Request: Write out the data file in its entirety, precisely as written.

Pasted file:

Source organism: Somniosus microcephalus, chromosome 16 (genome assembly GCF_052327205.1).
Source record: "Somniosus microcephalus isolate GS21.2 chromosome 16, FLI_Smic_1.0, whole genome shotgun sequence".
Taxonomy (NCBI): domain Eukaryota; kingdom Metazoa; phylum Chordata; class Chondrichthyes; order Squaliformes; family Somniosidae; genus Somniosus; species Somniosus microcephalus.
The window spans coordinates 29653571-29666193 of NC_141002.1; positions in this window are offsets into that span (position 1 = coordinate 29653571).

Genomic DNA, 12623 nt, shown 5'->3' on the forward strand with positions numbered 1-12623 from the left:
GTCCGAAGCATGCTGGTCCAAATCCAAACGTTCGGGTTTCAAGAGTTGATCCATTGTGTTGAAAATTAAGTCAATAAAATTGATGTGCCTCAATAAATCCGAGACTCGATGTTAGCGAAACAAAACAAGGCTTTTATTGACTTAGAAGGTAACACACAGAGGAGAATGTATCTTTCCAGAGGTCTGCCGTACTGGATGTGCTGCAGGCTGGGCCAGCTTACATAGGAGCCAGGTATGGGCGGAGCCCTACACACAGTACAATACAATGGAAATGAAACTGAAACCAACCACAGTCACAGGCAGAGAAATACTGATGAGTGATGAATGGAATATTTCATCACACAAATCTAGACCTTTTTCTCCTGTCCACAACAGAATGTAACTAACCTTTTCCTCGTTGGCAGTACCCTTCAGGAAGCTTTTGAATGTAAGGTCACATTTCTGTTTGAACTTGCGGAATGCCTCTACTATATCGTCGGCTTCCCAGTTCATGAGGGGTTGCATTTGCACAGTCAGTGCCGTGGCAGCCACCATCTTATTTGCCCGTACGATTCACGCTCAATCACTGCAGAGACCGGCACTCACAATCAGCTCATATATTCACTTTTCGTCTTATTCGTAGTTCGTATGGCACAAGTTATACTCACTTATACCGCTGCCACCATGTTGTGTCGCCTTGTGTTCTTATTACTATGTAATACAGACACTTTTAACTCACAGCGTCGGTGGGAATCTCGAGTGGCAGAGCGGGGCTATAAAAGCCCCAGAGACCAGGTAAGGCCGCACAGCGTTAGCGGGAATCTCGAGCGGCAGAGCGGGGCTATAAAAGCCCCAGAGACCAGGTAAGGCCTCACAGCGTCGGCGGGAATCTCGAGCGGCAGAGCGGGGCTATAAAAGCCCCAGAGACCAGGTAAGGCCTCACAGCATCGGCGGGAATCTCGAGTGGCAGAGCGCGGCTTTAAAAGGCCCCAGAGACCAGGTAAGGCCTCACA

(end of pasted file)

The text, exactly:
Source organism: Somniosus microcephalus, chromosome 16 (genome assembly GCF_052327205.1).
Source record: "Somniosus microcephalus isolate GS21.2 chromosome 16, FLI_Smic_1.0, whole genome shotgun sequence".
Taxonomy (NCBI): domain Eukaryota; kingdom Metazoa; phylum Chordata; class Chondrichthyes; order Squaliformes; family Somniosidae; genus Somniosus; species Somniosus microcephalus.
The window spans coordinates 29653571-29666193 of NC_141002.1; positions in this window are offsets into that span (position 1 = coordinate 29653571).

Genomic DNA, 12623 nt, shown 5'->3' on the forward strand with positions numbered 1-12623 from the left:
GTCCGAAGCATGCTGGTCCAAATCCAAACGTTCGGGTTTCAAGAGTTGATCCATTGTGTTGAAAATTAAGTCAATAAAATTGATGTGCCTCAATAAATCCGAGACTCGATGTTAGCGAAACAAAACAAGGCTTTTATTGACTTAGAAGGTAACACACAGAGGAGAATGTATCTTTCCAGAGGTCTGCCGTACTGGATGTGCTGCAGGCTGGGCCAGCTTACATAGGAGCCAGGTATGGGCGGAGCCCTACACACAGTACAATACAATGGAAATGAAACTGAAACCAACCACAGTCACAGGCAGAGAAATACTGATGAGTGATGAATGGAATATTTCATCACACAAATCTAGACCTTTTTCTCCTGTCCACAACAGAATGTAACTAACCTTTTCCTCGTTGGCAGTACCCTTCAGGAAGCTTTTGAATGTAAGGTCACATTTCTGTTTGAACTTGCGGAATGCCTCTACTATATCGTCGGCTTCCCAGTTCATGAGGGGTTGCATTTGCACAGTCAGTGCCGTGGCAGCCACCATCTTATTTGCCCGTACGATTCACGCTCAATCACTGCAGAGACCGGCACTCACAATCAGCTCATATATTCACTTTTCGTCTTATTCGTAGTTCGTATGGCACAAGTTATACTCACTTATACCGCTGCCACCATGTTGTGTCGCCTTGTGTTCTTATTACTATGTAATACAGACACTTTTAACTCACAGCGTCGGTGGGAATCTCGAGTGGCAGAGCGGGGCTATAAAAGCCCCAGAGACCAGGTAAGGCCGCACAGCGTTAGCGGGAATCTCGAGCGGCAGAGCGGGGCTATAAAAGCCCCAGAGACCAGGTAAGGCCTCACAGCGTCGGCGGGAATCTCGAGCGGCAGAGCGGGGCTATAAAAGCCCCAGAGACCAGGTAAGGCCTCACAGCATCGGCGGGAATCTCGAGTGGCAGAGCGCGGCTTTAAAAGGCCCCAGAGACCAGGTAAGGCCTCACA